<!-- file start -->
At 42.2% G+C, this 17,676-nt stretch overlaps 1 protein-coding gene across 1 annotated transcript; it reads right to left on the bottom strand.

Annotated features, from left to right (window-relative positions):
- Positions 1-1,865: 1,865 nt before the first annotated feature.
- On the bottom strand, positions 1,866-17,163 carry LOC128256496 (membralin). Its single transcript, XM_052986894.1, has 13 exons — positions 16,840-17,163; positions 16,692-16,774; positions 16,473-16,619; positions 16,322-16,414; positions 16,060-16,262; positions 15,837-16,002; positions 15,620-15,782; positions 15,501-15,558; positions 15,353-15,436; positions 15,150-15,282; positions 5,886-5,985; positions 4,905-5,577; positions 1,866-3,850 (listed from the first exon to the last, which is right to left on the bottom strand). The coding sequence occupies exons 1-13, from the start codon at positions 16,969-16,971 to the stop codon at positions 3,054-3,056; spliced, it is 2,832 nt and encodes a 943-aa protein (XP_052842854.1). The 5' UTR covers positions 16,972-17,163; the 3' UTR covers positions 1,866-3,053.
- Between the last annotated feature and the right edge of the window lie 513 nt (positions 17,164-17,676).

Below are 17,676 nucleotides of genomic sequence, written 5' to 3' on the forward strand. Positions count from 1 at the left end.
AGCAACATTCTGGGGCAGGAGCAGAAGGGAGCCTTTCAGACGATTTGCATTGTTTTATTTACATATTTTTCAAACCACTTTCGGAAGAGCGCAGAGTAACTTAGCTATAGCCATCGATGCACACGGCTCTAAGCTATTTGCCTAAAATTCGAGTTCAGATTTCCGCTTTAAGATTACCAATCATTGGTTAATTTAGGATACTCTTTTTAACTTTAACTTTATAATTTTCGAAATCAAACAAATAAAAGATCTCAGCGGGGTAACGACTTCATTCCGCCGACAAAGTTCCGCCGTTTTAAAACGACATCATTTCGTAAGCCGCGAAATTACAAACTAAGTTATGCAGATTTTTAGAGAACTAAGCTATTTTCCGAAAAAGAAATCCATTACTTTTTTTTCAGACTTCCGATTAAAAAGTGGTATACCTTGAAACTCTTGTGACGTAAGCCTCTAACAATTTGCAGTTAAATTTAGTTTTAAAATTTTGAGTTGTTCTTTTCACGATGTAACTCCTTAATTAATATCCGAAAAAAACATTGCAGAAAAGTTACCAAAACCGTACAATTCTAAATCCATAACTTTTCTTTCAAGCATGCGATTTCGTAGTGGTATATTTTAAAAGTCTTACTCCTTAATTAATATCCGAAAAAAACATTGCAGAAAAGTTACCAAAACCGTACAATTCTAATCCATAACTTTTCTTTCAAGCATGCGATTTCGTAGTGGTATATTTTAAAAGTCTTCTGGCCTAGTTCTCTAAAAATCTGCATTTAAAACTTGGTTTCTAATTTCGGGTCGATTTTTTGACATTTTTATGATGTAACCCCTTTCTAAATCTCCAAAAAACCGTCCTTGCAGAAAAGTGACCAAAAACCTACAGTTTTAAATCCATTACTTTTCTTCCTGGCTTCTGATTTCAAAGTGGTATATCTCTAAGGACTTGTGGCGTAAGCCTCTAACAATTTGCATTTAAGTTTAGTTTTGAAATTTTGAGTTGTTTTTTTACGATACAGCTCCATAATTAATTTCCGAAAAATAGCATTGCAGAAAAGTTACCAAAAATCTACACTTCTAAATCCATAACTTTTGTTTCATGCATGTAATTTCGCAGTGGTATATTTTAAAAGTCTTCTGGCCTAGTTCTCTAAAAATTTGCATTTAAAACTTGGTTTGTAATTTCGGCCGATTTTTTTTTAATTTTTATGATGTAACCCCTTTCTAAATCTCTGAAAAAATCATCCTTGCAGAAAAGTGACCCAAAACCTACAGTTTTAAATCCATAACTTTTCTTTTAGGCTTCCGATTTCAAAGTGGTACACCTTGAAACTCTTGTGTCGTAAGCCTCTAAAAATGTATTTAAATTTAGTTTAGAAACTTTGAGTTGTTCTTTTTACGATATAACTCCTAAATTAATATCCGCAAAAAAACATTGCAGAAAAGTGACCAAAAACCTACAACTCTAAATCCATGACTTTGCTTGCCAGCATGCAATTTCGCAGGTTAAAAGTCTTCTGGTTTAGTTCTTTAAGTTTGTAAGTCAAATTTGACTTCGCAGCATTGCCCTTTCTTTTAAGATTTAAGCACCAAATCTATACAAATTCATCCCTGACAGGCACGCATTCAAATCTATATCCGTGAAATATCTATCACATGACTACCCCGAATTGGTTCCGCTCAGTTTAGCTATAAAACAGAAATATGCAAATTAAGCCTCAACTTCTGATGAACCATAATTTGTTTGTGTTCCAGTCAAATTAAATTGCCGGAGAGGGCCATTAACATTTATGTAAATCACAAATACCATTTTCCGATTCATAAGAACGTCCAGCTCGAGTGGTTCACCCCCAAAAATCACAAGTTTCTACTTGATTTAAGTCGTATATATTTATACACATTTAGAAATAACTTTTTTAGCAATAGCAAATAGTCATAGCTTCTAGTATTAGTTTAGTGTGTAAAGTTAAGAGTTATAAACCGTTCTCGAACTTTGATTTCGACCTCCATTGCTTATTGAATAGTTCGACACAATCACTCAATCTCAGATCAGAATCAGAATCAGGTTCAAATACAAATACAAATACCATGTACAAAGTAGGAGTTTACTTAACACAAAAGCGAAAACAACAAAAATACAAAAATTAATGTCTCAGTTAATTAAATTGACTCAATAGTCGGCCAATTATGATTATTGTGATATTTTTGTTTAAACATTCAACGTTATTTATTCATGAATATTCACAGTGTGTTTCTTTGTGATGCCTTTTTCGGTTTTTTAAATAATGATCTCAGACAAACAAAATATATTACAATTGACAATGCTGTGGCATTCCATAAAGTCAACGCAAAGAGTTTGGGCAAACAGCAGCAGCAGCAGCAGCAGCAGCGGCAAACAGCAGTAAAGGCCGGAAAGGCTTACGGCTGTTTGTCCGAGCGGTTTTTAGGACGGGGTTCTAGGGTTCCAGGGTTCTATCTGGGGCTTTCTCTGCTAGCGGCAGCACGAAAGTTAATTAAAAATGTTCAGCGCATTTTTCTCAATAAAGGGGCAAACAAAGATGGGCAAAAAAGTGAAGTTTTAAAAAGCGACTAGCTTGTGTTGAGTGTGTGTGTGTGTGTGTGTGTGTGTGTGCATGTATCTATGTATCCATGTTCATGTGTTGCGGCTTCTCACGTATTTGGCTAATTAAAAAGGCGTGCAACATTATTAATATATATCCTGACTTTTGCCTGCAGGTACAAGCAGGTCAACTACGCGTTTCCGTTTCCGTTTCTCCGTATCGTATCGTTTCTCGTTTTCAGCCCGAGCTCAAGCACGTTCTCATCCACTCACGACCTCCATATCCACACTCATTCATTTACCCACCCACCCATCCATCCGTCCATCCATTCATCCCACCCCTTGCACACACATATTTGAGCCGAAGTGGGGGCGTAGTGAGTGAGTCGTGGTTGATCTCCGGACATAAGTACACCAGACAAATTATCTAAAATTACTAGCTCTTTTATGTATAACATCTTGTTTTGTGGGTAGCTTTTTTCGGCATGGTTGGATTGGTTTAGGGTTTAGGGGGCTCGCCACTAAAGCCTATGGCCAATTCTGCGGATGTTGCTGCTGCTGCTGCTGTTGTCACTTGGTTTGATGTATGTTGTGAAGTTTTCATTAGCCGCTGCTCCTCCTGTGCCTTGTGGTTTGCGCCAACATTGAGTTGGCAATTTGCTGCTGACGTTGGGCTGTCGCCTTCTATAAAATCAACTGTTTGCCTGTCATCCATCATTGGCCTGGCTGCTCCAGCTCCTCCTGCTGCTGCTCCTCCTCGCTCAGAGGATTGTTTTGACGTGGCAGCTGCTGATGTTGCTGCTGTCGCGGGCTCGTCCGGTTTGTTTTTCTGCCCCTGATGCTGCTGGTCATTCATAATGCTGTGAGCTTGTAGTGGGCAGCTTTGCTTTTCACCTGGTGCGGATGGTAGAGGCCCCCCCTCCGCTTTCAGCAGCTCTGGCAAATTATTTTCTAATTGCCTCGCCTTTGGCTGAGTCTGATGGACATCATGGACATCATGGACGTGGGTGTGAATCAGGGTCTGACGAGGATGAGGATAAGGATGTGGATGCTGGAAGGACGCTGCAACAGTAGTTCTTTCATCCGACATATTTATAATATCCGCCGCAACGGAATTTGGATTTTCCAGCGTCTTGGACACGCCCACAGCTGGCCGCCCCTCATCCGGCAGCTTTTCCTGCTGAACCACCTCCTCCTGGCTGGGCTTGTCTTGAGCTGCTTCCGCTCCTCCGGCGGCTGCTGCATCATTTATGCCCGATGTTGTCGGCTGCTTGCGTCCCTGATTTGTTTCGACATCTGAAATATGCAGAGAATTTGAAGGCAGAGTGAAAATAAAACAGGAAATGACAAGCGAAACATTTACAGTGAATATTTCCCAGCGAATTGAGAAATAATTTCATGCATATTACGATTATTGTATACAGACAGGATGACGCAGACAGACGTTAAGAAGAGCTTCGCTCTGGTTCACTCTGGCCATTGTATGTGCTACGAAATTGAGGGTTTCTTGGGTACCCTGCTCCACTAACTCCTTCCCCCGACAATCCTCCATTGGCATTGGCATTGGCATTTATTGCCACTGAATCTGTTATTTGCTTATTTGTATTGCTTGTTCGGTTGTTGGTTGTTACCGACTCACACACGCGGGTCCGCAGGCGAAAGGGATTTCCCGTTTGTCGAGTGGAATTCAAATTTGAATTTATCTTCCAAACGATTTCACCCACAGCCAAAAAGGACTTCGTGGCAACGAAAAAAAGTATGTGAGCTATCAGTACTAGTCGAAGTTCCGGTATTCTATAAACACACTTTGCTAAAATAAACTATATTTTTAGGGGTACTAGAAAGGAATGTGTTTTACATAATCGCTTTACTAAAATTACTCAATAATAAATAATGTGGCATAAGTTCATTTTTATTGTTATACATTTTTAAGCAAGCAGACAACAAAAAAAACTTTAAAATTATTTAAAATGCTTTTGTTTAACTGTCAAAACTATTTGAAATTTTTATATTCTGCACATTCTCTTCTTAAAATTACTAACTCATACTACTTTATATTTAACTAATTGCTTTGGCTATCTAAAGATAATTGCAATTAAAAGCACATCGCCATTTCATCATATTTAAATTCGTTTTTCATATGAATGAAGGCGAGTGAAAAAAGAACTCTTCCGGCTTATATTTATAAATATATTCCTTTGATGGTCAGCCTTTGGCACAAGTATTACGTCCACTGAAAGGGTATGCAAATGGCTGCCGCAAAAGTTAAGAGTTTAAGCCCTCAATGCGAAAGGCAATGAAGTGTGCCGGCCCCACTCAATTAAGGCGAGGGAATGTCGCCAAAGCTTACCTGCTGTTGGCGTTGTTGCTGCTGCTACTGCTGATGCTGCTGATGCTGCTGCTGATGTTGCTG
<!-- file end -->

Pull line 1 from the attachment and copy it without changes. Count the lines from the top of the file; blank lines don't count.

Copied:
At 42.2% G+C, this 17,676-nt stretch overlaps 1 protein-coding gene across 1 annotated transcript; it reads right to left on the bottom strand.